First, when we better understand users, we can better address needs and design a product or service that fits those needs. Seems simple, but implementation of this element is difficult in high context cultures such as those that exist in the majority of countries in Latin America. In cultures that encourage alignment with social status and formal social rules, understanding users – and users in multiple interest groups – is a challenge. It involves using interviewing techniques and empathy to gain a complete understanding of stakeholders and usage. Understanding what question to ask and being able to bring the answer from various areas into context, helps form an accurate picture of users and their needs. Striving for a better understanding of users – and using multiple research methods in order to overcome cultural characteristics – is key in solving users’ problems.
Second, designing solutions must be an interactive process. We will always need a place to work with stakeholders, test assumptions and take risks. This is why innovation centers sometimes fail: they need to work with community and not in isolation from them. Nevertheless, innovation centers in Latin America specifically are extremely useful in fostering more cross functional collaboration and mitigating some of the risks associated with large scale innovation investments in developing countries. Multinationals Dupont and BBVA as well as “multilatina” Stefanini have successfully gained insights and new products through their centers; illustrating that while innovation centers may have their drawbacks, they can be a relevant place to prototype ideas.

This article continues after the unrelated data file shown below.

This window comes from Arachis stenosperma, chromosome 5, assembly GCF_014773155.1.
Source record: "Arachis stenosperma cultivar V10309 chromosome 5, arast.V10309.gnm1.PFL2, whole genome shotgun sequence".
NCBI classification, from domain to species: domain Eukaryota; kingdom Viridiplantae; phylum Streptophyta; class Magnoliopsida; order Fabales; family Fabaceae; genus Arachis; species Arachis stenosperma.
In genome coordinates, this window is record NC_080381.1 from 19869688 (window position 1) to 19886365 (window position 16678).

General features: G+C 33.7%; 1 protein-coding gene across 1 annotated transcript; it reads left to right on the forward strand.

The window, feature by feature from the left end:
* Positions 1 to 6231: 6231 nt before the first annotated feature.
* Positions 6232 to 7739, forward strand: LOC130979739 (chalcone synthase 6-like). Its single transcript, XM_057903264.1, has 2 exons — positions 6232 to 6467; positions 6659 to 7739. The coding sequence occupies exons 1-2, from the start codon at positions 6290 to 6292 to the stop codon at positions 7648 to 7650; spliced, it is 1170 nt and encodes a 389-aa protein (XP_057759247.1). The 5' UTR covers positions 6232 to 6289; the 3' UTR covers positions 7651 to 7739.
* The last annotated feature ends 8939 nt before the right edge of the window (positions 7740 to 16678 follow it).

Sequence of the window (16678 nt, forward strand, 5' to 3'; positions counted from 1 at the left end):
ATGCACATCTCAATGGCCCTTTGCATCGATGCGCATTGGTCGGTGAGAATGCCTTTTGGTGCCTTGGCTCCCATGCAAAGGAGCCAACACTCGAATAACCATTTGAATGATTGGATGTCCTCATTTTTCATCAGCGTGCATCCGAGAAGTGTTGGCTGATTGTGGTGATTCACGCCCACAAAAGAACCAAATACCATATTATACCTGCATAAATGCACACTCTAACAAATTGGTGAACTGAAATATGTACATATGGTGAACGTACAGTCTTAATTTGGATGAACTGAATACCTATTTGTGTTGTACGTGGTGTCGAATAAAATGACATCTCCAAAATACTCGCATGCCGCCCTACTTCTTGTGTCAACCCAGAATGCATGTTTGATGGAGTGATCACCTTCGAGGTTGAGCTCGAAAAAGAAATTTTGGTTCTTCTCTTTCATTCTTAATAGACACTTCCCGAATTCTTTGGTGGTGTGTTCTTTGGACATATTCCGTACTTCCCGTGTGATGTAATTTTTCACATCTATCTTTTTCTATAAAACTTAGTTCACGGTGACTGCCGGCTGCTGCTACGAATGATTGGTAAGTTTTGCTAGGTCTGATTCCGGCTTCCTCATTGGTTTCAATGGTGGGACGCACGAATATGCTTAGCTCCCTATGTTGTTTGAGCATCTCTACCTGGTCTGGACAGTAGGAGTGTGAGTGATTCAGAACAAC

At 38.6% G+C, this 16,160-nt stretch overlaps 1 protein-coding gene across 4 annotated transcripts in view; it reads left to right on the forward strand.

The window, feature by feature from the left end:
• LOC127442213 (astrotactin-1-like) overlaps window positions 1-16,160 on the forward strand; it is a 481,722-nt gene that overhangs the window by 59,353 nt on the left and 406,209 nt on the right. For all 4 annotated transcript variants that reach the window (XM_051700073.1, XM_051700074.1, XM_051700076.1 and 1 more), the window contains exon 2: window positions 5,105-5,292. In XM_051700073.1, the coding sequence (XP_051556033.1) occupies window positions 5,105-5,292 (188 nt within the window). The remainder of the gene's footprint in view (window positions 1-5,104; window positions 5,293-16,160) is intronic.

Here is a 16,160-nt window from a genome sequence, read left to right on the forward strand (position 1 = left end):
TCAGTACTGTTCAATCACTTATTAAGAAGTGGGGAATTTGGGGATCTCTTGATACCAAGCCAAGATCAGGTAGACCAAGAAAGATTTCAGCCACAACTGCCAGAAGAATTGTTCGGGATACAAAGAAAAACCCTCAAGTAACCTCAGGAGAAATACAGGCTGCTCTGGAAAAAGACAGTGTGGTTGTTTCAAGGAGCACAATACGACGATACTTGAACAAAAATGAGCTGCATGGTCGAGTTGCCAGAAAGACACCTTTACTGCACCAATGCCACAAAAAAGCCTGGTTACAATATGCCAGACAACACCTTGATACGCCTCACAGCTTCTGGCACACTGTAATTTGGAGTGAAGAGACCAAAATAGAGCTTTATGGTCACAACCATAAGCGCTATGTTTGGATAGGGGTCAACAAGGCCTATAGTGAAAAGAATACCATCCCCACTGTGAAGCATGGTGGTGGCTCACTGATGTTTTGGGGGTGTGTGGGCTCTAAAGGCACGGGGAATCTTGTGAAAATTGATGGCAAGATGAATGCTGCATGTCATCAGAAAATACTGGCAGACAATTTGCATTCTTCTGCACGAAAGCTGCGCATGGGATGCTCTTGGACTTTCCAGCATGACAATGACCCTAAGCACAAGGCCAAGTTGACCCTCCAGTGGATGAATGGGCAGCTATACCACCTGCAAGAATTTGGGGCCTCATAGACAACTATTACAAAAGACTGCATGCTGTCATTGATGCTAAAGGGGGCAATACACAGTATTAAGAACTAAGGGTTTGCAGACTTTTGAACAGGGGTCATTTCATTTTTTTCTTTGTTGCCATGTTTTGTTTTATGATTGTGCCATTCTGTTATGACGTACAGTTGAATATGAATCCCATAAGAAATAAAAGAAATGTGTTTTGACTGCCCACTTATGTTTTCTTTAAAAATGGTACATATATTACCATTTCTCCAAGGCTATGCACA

Finally, motivation must be present at the idea implementation phase. This means that while we may have a prototype or project, there is always more work to be done in implementing the idea. What can help with the successful implementation of the idea is community. As the old saying goes, people are more committed to that which they help build. If communities are collaborating on ideas that benefit them; they will have a higher successful implementation rate. There is also the possibility for the ideas that spread. Like a TED Talk, a good idea can spread and be implemented much faster when members of community that will benefit from the idea get involved and share their passion around a solution.
Is community viable? Yes it is. But seeing collaboration for what it is – working towards understanding users, engaging users and prototyping with users in the Prototype-Pilot-Product triad – makes community collaboration viable. In Latin America in particular, understanding these elements and their unique challenges in our region, is essential in community viability.